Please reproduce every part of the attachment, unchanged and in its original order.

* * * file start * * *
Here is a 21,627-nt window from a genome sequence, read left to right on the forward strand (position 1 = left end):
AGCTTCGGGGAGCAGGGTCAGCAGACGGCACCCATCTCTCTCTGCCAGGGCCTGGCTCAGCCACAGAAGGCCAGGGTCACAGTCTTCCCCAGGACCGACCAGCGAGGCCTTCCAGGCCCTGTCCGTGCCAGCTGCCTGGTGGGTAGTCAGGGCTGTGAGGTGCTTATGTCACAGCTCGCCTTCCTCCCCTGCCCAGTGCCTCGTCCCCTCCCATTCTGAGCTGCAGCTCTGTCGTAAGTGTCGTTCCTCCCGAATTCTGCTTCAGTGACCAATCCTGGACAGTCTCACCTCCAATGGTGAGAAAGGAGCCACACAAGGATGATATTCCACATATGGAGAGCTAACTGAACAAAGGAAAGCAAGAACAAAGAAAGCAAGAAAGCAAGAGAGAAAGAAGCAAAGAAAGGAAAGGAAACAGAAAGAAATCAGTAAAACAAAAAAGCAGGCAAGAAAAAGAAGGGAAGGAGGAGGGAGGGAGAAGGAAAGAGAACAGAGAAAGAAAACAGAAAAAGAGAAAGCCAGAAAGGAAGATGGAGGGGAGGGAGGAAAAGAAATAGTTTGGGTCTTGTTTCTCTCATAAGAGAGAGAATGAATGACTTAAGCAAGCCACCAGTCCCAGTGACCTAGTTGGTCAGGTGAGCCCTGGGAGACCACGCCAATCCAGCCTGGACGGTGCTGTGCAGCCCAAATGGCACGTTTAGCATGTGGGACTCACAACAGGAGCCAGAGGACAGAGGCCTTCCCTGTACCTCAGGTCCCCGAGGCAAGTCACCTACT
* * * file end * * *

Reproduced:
Here is a 21,627-nt window from a genome sequence, read left to right on the forward strand (position 1 = left end):
AGCTTCGGGGAGCAGGGTCAGCAGACGGCACCCATCTCTCTCTGCCAGGGCCTGGCTCAGCCACAGAAGGCCAGGGTCACAGTCTTCCCCAGGACCGACCAGCGAGGCCTTCCAGGCCCTGTCCGTGCCAGCTGCCTGGTGGGTAGTCAGGGCTGTGAGGTGCTTATGTCACAGCTCGCCTTCCTCCCCTGCCCAGTGCCTCGTCCCCTCCCATTCTGAGCTGCAGCTCTGTCGTAAGTGTCGTTCCTCCCGAATTCTGCTTCAGTGACCAATCCTGGACAGTCTCACCTCCAATGGTGAGAAAGGAGCCACACAAGGATGATATTCCACATATGGAGAGCTAACTGAACAAAGGAAAGCAAGAACAAAGAAAGCAAGAAAGCAAGAGAGAAAGAAGCAAAGAAAGGAAAGGAAACAGAAAGAAATCAGTAAAACAAAAAAGCAGGCAAGAAAAAGAAGGGAAGGAGGAGGGAGGGAGAAGGAAAGAGAACAGAGAAAGAAAACAGAAAAAGAGAAAGCCAGAAAGGAAGATGGAGGGGAGGGAGGAAAAGAAATAGTTTGGGTCTTGTTTCTCTCATAAGAGAGAGAATGAATGACTTAAGCAAGCCACCAGTCCCAGTGACCTAGTTGGTCAGGTGAGCCCTGGGAGACCACGCCAATCCAGCCTGGACGGTGCTGTGCAGCCCAAATGGCACGTTTAGCATGTGGGACTCACAACAGGAGCCAGAGGACAGAGGCCTTCCCTGTACCTCAGGTCCCCGAGGCAAGTCACCTACT